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Catalan Vault Plan


Shards was a one week design build project to better understand the historic Catalan vault while applying today’s advanced technology to create an even more dynamic form.  The vault itself is a powerful example of the possibilities of this construction technique to create new and exciting forms.  One of the main advantages of this technique over similar structures made with poured in place concrete is that heavy form-work is not required.  This vault only required form-work for the initial outer ring, the other forms seen in the building process are purely to ensure the correct curvatures are created.  They are not structural.

The structure itself was first digitally created using RhinoVault.  This allowed for the calculations of forces and possible weak points.  The final shape is a direct result of the required material and form for the most efficient transfer of forces.  This generates an exceedingly authentic structure, completely transparent in its final form.

Collaborators: John Knuaft, Jenny Scarborough, McKenna Martin

Advisor: Sergio Sanabria

Construction Process

The construction process is broken up into three phases: initial form making, plaster layer, and final layer. Initial form-work was cut out using the computer numerical control router, followed by the outer ring of tiles being laid with plaster. The next step was placing the first layer. This was done using plaster because of its quick setting time. The final layer was built using fairly dry, strong mortar. This layer provides the bulk of the strength inherent in the system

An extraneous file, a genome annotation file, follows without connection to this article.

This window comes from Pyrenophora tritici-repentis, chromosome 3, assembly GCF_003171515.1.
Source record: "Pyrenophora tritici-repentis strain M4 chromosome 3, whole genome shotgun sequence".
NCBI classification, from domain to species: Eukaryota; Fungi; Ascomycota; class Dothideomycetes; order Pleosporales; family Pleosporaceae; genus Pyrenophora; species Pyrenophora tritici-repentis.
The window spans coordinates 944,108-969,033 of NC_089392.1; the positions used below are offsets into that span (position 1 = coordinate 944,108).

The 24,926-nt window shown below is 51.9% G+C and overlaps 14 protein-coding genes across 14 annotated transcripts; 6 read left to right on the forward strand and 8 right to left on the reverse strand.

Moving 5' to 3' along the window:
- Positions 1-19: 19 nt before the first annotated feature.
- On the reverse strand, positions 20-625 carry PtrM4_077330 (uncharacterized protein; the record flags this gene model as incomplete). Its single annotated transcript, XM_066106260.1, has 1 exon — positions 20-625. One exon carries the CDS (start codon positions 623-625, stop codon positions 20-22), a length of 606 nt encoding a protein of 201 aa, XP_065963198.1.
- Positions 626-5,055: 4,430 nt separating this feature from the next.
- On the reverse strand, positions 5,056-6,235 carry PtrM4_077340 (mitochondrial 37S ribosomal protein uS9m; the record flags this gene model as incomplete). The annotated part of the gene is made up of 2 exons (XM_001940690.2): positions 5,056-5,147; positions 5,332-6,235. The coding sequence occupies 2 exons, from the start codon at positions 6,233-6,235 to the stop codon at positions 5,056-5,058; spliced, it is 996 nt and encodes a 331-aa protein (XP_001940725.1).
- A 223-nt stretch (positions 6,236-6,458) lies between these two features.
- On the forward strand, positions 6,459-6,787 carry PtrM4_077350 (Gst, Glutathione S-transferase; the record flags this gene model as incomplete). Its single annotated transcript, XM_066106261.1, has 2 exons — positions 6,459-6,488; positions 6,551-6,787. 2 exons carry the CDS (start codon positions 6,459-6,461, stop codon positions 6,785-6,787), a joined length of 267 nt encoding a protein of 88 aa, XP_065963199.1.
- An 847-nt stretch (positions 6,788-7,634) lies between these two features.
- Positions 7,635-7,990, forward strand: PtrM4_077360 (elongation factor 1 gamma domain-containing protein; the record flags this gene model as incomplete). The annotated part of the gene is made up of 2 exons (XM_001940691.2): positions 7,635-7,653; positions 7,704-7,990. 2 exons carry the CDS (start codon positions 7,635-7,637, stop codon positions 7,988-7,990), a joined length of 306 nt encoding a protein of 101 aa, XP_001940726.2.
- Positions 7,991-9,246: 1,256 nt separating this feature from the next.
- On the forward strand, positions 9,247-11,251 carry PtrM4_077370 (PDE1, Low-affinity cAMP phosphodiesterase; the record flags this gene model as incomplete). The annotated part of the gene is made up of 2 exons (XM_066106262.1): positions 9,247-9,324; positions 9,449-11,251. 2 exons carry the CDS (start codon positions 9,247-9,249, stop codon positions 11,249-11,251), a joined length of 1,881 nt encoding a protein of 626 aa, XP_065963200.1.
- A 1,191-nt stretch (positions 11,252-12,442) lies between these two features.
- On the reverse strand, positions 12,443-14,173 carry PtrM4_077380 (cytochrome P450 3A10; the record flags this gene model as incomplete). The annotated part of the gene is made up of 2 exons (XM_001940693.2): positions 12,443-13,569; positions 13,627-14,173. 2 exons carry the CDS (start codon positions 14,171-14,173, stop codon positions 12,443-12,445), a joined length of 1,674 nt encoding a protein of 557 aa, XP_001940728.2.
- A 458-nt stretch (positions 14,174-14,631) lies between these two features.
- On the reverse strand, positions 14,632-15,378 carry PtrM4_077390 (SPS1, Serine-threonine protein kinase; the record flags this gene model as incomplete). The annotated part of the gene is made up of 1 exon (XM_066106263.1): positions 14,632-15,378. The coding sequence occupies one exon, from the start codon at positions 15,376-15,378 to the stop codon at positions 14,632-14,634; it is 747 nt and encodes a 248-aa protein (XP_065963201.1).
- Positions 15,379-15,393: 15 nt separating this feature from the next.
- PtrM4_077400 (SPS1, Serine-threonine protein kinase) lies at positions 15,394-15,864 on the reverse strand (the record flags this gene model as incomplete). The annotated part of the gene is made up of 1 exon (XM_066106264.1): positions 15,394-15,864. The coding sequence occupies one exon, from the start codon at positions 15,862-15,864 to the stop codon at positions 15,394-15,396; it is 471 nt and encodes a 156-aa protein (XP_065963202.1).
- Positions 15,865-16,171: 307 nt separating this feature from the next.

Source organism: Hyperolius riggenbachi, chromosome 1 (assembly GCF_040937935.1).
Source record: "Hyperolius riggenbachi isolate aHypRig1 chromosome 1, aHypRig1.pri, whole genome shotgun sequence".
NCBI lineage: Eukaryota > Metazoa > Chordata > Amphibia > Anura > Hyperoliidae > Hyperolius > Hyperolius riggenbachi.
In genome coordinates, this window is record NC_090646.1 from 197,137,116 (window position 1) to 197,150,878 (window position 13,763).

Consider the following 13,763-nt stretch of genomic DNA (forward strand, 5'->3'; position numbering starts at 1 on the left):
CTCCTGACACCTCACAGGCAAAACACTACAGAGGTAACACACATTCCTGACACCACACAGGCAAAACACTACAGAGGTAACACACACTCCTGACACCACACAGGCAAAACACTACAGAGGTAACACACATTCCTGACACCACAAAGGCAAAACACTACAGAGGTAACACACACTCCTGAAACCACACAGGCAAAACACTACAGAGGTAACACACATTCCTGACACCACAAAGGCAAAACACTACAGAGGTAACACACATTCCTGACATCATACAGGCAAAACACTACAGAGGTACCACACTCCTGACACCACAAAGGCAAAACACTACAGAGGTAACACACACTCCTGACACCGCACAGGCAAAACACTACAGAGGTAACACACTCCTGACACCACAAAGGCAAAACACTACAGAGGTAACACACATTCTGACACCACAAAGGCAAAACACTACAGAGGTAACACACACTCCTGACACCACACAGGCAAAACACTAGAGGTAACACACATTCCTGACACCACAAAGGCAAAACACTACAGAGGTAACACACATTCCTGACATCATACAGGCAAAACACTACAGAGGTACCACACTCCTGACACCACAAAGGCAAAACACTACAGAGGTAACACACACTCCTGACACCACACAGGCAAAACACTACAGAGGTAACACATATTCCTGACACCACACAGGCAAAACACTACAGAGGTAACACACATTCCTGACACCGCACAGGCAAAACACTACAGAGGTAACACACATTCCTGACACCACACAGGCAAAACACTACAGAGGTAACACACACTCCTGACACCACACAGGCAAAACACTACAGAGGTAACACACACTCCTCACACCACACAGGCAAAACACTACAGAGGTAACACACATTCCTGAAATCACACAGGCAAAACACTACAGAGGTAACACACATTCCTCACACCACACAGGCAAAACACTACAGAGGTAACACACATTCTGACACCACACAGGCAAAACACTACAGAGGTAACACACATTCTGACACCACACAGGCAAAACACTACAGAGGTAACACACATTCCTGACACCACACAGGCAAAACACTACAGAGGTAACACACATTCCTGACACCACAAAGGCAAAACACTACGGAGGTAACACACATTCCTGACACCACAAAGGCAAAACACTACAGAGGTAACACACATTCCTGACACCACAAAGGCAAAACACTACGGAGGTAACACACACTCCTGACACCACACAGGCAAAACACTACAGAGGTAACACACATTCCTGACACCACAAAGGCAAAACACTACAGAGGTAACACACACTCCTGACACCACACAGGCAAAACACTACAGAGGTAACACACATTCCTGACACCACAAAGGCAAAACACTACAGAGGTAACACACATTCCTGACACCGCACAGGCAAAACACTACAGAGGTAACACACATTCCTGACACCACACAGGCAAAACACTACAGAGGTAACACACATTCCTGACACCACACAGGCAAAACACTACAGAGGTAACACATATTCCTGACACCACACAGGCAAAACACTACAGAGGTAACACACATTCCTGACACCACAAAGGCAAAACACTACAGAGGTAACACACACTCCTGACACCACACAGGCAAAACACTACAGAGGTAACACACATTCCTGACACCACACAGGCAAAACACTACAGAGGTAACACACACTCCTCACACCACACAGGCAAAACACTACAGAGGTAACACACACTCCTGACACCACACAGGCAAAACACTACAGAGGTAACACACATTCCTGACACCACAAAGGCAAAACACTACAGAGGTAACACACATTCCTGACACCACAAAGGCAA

The Team

Catalan Vault

The team to build and design this was composed of four students: myself, John D. Knauft, Jenny A. Scarborough, and McKenna S. Martin. 

Faculty advisor: Sergio Sanabria

Shards in use as a bench during the final show. The project still stands as a permanent exhibit within Alumni Hall.

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